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COVID-19 crisis could lead lessors to 50% fleet penetration

Rob Morris, global head of consultancy at Ascend by Cirium, describes how market opportunities created by the pandemic could propel the leasing sector into an increasing share of the industry’s assets

Way back in the dim, distant days at the start of the last expansion cycle, many commentators argued that commercial aircraft operating leasing – an increasingly popular form of aircraft finance for many airlines, and particularly beloved of the emergent low-cost airline sector – would inevitably achieve 50% penetration of the global fleet.

At the time the market share was typically around 40%, and those observers were simply – and perhaps lazily – extrapolating the trend illustrated by the accompanying chart.

Ascend by Cirium argued against that expectation, suggesting that the numbers of aircraft operating lessors would have to acquire to achieve that proportion was simply too great.

And so it turned out, with the market share growing, but not as rapidly as previously – so that by the start of this year, as the cycle was turning, penetration of single-aisle and twin-aisle passenger jets had reached around 47%. Gentle growth suggested that a 50% market share would be achieved sometime in the mid-2020s, if it continued.

Then, of course, the Black Swan landed and everything changed. However, for operating leasing that change is creating opportunity and our analysis now suggests that 50% penetration may be achieved, and sooner rather than later.

Forecasts are of course particularly challenging under the current circumstances, but Ascend by Cirium has constructed three potential traffic recovery scenarios against which we have also estimated new aircraft delivery and fleet in service scenarios.

The scenario that appears to be most likely, based on the traffic and capacity metrics we are measuring against, indicates that by the end of 2023 we would expect to see a fleet of around 23,400 aircraft in service – which includes some 4,400 new aircraft deliveries, and 3,000 retirements over the next four years (starting from beginning of 2020).

With airlines doing all they can to protect cash and generate liquidity, the sale-and-leaseback market (or purchase-and-leaseback from the lessors’ perspective) has become increasingly active.

Cirium fleets data indicates some 150 such deals done since the start of 2020. These have already driven a marginal increase in operating leasing penetration, from 47.3% at the start of the 2020 to 47.5%. Some 51 of those purchase-and-leaseback deals have been new aircraft acquired on delivery. In addition, lessors have accepted 57 new aircraft directly from their own OEM backlogs.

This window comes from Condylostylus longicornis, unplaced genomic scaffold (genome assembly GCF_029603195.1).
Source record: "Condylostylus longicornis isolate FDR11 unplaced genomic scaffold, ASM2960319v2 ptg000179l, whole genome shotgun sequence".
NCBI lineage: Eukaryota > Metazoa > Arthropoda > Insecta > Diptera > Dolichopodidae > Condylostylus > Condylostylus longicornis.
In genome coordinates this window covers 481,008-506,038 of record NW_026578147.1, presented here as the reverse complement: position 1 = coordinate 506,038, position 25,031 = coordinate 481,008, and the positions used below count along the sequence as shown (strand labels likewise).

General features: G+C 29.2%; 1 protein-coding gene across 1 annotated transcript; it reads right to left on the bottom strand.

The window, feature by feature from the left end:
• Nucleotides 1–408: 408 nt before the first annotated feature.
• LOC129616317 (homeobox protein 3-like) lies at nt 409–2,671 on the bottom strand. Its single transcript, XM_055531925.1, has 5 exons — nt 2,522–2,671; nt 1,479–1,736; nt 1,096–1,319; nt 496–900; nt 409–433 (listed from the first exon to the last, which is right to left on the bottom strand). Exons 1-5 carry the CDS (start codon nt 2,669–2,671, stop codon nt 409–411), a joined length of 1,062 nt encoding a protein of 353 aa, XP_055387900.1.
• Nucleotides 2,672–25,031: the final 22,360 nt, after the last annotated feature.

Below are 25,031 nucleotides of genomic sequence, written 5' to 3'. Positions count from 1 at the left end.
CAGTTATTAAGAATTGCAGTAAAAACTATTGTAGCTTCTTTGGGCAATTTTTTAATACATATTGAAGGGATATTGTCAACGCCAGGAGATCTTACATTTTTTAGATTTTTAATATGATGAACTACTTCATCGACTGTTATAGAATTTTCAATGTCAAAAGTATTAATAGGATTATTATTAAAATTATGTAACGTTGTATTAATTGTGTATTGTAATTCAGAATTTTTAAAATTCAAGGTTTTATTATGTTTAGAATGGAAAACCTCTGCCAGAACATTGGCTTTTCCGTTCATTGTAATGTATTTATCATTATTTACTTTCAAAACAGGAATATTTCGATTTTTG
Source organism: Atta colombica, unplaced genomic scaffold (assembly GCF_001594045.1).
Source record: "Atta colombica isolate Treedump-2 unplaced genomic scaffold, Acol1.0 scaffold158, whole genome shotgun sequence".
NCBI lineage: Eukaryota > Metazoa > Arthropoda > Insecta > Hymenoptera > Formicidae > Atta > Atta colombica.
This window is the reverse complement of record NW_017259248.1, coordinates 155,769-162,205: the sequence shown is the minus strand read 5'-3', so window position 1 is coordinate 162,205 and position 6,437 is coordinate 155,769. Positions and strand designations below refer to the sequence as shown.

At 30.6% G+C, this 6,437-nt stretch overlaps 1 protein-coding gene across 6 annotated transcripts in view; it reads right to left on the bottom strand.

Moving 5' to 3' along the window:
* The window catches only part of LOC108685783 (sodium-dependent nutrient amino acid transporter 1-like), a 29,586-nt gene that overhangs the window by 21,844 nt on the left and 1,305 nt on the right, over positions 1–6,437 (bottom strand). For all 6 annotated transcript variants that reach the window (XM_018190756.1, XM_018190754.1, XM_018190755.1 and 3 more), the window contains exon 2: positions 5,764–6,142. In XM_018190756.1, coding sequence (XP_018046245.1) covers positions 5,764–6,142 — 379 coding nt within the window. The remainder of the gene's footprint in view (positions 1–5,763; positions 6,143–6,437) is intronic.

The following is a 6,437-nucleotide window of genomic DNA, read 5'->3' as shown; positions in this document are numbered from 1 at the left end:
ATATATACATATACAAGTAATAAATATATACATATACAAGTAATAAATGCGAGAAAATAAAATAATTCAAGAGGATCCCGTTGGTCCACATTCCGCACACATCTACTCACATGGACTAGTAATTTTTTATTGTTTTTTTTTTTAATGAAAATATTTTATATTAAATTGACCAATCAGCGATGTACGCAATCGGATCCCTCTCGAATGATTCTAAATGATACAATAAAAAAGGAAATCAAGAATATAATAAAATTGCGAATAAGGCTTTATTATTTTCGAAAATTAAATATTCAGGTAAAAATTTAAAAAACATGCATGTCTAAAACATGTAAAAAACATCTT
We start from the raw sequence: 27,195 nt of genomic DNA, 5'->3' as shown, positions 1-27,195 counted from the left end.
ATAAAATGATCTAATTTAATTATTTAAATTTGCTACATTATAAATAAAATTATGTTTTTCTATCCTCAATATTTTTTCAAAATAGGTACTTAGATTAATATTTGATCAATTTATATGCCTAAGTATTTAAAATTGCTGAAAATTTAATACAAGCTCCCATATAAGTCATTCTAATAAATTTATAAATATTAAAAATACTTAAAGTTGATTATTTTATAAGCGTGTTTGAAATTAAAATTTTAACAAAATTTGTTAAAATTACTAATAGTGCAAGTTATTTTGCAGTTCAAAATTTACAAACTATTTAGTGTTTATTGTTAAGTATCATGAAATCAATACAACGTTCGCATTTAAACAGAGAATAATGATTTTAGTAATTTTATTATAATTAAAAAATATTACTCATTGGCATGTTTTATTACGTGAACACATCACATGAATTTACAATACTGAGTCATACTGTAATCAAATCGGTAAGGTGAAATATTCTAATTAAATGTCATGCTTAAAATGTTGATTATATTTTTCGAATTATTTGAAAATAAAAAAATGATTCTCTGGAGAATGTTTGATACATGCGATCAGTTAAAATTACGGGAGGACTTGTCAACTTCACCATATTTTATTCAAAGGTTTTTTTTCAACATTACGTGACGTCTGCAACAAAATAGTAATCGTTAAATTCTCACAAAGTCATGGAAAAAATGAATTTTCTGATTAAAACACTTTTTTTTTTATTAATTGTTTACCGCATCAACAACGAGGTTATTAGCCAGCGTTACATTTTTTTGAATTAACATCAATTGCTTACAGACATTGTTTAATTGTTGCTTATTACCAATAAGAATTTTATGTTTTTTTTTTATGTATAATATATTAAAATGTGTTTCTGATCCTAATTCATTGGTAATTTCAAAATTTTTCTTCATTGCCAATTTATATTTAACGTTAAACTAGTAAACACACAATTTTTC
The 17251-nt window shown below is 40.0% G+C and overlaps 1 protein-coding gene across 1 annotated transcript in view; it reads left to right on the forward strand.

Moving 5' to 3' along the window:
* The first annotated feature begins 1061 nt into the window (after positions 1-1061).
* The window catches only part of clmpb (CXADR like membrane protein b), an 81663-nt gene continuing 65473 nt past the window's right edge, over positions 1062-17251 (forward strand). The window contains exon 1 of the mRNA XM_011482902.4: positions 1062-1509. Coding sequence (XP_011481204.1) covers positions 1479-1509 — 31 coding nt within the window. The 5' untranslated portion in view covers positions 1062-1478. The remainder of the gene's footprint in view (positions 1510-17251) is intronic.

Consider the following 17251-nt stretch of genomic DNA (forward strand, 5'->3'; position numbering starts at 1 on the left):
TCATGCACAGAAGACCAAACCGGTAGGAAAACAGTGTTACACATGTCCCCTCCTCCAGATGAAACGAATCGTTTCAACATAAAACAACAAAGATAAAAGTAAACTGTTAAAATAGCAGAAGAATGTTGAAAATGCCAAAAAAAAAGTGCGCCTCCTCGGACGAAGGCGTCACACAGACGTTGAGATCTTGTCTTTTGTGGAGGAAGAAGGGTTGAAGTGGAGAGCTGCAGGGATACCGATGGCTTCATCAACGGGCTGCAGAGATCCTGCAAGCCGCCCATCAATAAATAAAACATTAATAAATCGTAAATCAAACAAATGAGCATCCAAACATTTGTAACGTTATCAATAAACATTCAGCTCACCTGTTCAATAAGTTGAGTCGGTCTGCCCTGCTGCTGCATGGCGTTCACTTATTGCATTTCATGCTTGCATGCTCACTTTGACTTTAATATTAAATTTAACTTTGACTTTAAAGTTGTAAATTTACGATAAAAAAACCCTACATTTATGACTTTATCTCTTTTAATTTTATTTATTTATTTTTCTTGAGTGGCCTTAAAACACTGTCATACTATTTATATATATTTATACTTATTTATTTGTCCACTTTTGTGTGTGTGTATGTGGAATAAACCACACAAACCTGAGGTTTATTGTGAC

So overall in 2020 to date, operating lessors have acquired 55% of all new commercial jet deliveries. If this trend were to continue through to 2023, the implication is that lessors would acquire around 2,420 of those 4,400 new deliveries. As 1,250 are expected to be via direct delivery, the implication is also that another 1,170 of these deliveries will be acquired by operating lessors via purchase-and-leasebacks at delivery.

As noted earlier, the fleet in service and stored is projected to increase to around 23,400 aircraft at the end of 2023. That assumption requires around 3,000 retirements.

If the operating lessor share of these retirements is proportional to leasing share of the fleet today, then the effect of these deliveries and retirements would be that the overall operating lessor share of the global fleet at the end of 2023 would be around 49%.

However, there is potential for this share to increase even further as operating lessors are also acquiring used aircraft via purchase-and-leaseback as well.

Conservative estimates indicate that there could be as many as 6,700 unencumbered single-aisle and twin-aisle aircraft owned by airlines, with some 3,100 of these aircraft presently being less than 10 years old.

As airlines seek to generate liquidity in the near term, they are offering these aircraft for sale-and-leaseback. There have already been almost 100 such used aircraft sale-and-leasebacks in 2020, with airlines active in this market including Delta Air LinesUnited AirlinesSouthwest Airlines and JetBlue in North America, EasyJet in Europe, and China Airlines and Cathay Pacific in Asia.

Although the majority of the assets acquired are single-aisle aircraft, there have also been some twin-aisles. It is more difficult to quantify the impact of used sale-and-leasebacks on the increase of leasing market share, but it is likely that it will drive a further increase beyond just the new aircraft purchase-and-leasebacks.

Thus, it is increasingly possible that operating leasing may achieve a 50% fleet market share in the 2023-2024 timeframe, as lessors provide finance and liquidity to airlines through purchase-and-leasebacks of both new and used aircraft.

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